I think it clarifying that Castro’s and Nolan’s films bookended this pandemic year. Both deal with time, but the thoughtfulness and restraint of the Argentinian film suggests that for those of us seeking a filmmaking culture that can still generate excitement and possibility, we need to seek it through independent and personal films. The tedious bloat and self-importance of recent English-language blockbusters means they are failing even in their remit as entertainment.
This year the Academy Awards announced that films had to comply with diversity guidelines in their production and casting to be eligible for prizes. Long-time readers will be aware of my cynicism of both Hollywood and the Oscars. I’ll leave the last word on that subject to a friend, who on hearing about the new rules, wisecracked, “That still won’t stop shit like Green Book getting awards.” Or, for that matter, Mank or Tenet.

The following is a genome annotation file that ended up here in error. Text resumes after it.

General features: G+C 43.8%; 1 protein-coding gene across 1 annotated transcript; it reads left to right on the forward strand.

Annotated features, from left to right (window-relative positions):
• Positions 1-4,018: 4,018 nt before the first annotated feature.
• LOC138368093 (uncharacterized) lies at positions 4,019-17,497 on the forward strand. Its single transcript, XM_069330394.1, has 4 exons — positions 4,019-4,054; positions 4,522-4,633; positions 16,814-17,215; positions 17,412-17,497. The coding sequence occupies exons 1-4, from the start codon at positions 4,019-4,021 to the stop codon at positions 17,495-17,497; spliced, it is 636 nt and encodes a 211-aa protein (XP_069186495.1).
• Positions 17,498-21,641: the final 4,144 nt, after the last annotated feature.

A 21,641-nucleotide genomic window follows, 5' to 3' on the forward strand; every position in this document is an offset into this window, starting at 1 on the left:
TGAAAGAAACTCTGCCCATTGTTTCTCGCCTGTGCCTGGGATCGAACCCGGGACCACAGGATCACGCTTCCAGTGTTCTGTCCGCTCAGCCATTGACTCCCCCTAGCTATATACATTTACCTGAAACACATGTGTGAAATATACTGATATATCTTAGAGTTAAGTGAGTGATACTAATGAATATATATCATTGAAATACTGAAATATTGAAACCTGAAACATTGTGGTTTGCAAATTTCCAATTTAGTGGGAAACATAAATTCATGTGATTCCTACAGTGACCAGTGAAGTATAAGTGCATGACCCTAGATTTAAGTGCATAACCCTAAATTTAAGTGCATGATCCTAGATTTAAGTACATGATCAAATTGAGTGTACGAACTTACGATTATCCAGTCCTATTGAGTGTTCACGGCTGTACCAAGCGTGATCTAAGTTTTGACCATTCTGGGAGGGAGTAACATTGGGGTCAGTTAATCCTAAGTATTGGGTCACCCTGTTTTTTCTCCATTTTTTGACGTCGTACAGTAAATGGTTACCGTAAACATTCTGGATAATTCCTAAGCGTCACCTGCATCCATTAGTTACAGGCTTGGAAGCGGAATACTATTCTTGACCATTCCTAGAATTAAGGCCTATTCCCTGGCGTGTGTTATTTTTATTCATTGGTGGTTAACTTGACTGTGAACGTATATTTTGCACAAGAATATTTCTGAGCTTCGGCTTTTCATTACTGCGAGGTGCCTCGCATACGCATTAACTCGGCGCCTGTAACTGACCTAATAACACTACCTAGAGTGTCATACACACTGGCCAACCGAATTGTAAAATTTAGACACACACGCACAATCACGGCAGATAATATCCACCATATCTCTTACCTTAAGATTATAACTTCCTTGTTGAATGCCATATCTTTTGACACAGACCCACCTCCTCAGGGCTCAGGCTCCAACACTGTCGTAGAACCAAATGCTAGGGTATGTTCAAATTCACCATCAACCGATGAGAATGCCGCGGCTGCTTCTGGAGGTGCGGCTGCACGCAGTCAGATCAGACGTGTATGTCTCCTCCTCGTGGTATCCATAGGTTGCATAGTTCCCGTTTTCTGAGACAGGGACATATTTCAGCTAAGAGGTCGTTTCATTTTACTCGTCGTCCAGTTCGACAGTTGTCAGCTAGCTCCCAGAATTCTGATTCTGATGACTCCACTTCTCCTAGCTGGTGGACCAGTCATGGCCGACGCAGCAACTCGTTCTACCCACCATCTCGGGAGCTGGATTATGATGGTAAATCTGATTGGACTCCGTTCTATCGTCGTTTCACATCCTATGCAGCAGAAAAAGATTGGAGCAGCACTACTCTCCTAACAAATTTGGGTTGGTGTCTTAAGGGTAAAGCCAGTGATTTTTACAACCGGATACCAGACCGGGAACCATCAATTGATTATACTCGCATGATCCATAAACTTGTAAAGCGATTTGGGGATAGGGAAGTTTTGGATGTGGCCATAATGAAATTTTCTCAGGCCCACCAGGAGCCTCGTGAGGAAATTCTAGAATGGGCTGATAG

This article was first published in the print edition of The Saturday Paper on December 19, 2020 as "A year without cinema".